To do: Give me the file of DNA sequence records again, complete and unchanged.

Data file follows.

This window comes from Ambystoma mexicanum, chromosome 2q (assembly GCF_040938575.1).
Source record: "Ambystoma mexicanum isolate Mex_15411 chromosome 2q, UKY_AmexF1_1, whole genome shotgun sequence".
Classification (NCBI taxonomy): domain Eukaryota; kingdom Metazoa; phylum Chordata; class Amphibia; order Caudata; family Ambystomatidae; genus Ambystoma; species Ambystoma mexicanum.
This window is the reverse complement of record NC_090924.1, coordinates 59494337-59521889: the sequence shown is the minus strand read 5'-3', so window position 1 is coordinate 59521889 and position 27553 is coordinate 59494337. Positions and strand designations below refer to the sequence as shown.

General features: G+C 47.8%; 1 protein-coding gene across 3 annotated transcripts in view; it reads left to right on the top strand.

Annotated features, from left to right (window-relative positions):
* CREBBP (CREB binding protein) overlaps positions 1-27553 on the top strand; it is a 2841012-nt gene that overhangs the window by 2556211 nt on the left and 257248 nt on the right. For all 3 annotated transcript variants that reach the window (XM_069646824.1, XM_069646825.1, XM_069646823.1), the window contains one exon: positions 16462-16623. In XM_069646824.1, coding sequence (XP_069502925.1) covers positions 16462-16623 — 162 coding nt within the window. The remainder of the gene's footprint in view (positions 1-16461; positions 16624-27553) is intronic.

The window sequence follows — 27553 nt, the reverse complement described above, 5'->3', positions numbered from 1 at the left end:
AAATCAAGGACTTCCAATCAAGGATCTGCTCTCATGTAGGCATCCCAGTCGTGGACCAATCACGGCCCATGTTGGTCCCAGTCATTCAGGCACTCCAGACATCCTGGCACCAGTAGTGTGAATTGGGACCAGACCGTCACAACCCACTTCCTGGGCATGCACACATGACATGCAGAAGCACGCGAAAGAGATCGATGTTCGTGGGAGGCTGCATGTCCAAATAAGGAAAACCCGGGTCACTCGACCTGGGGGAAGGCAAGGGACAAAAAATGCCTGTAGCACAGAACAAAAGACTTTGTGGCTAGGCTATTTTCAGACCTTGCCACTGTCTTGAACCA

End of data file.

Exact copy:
This window comes from Ambystoma mexicanum, chromosome 2q (assembly GCF_040938575.1).
Source record: "Ambystoma mexicanum isolate Mex_15411 chromosome 2q, UKY_AmexF1_1, whole genome shotgun sequence".
Classification (NCBI taxonomy): domain Eukaryota; kingdom Metazoa; phylum Chordata; class Amphibia; order Caudata; family Ambystomatidae; genus Ambystoma; species Ambystoma mexicanum.
This window is the reverse complement of record NC_090924.1, coordinates 59494337-59521889: the sequence shown is the minus strand read 5'-3', so window position 1 is coordinate 59521889 and position 27553 is coordinate 59494337. Positions and strand designations below refer to the sequence as shown.

General features: G+C 47.8%; 1 protein-coding gene across 3 annotated transcripts in view; it reads left to right on the top strand.

Annotated features, from left to right (window-relative positions):
* CREBBP (CREB binding protein) overlaps positions 1-27553 on the top strand; it is a 2841012-nt gene that overhangs the window by 2556211 nt on the left and 257248 nt on the right. For all 3 annotated transcript variants that reach the window (XM_069646824.1, XM_069646825.1, XM_069646823.1), the window contains one exon: positions 16462-16623. In XM_069646824.1, coding sequence (XP_069502925.1) covers positions 16462-16623 — 162 coding nt within the window. The remainder of the gene's footprint in view (positions 1-16461; positions 16624-27553) is intronic.

The window sequence follows — 27553 nt, the reverse complement described above, 5'->3', positions numbered from 1 at the left end:
AAATCAAGGACTTCCAATCAAGGATCTGCTCTCATGTAGGCATCCCAGTCGTGGACCAATCACGGCCCATGTTGGTCCCAGTCATTCAGGCACTCCAGACATCCTGGCACCAGTAGTGTGAATTGGGACCAGACCGTCACAACCCACTTCCTGGGCATGCACACATGACATGCAGAAGCACGCGAAAGAGATCGATGTTCGTGGGAGGCTGCATGTCCAAATAAGGAAAACCCGGGTCACTCGACCTGGGGGAAGGCAAGGGACAAAAAATGCCTGTAGCACAGAACAAAAGACTTTGTGGCTAGGCTATTTTCAGACCTTGCCACTGTCTTGAACCA